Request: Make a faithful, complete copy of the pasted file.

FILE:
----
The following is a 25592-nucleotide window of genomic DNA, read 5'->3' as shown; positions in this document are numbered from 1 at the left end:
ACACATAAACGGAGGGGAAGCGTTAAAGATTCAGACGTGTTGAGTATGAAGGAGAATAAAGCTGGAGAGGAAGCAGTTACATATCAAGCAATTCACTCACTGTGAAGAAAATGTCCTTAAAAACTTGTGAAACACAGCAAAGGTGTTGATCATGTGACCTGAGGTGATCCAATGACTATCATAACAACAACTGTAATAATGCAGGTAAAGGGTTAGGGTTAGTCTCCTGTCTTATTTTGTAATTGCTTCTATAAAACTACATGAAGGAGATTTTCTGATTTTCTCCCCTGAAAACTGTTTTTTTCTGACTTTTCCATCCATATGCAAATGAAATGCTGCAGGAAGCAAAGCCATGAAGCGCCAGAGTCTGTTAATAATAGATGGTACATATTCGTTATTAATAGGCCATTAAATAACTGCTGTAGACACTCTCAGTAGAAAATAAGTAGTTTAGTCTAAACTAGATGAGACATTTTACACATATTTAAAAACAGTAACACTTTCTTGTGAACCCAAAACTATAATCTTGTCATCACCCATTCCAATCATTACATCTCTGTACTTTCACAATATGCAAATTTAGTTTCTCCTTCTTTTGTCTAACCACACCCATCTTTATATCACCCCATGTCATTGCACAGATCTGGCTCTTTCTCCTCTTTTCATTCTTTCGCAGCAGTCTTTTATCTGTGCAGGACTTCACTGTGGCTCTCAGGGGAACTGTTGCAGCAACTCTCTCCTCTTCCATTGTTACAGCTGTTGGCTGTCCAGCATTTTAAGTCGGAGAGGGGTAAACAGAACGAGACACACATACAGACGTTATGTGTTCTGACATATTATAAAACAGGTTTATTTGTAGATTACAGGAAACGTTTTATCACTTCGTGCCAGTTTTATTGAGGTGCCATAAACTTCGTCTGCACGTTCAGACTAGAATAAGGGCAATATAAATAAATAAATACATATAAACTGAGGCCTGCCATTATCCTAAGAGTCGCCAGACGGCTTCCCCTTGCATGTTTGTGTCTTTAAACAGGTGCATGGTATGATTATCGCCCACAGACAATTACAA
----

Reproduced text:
The following is a 25592-nucleotide window of genomic DNA, read 5'->3' as shown; positions in this document are numbered from 1 at the left end:
ACACATAAACGGAGGGGAAGCGTTAAAGATTCAGACGTGTTGAGTATGAAGGAGAATAAAGCTGGAGAGGAAGCAGTTACATATCAAGCAATTCACTCACTGTGAAGAAAATGTCCTTAAAAACTTGTGAAACACAGCAAAGGTGTTGATCATGTGACCTGAGGTGATCCAATGACTATCATAACAACAACTGTAATAATGCAGGTAAAGGGTTAGGGTTAGTCTCCTGTCTTATTTTGTAATTGCTTCTATAAAACTACATGAAGGAGATTTTCTGATTTTCTCCCCTGAAAACTGTTTTTTTCTGACTTTTCCATCCATATGCAAATGAAATGCTGCAGGAAGCAAAGCCATGAAGCGCCAGAGTCTGTTAATAATAGATGGTACATATTCGTTATTAATAGGCCATTAAATAACTGCTGTAGACACTCTCAGTAGAAAATAAGTAGTTTAGTCTAAACTAGATGAGACATTTTACACATATTTAAAAACAGTAACACTTTCTTGTGAACCCAAAACTATAATCTTGTCATCACCCATTCCAATCATTACATCTCTGTACTTTCACAATATGCAAATTTAGTTTCTCCTTCTTTTGTCTAACCACACCCATCTTTATATCACCCCATGTCATTGCACAGATCTGGCTCTTTCTCCTCTTTTCATTCTTTCGCAGCAGTCTTTTATCTGTGCAGGACTTCACTGTGGCTCTCAGGGGAACTGTTGCAGCAACTCTCTCCTCTTCCATTGTTACAGCTGTTGGCTGTCCAGCATTTTAAGTCGGAGAGGGGTAAACAGAACGAGACACACATACAGACGTTATGTGTTCTGACATATTATAAAACAGGTTTATTTGTAGATTACAGGAAACGTTTTATCACTTCGTGCCAGTTTTATTGAGGTGCCATAAACTTCGTCTGCACGTTCAGACTAGAATAAGGGCAATATAAATAAATAAATACATATAAACTGAGGCCTGCCATTATCCTAAGAGTCGCCAGACGGCTTCCCCTTGCATGTTTGTGTCTTTAAACAGGTGCATGGTATGATTATCGCCCACAGACAATTACAA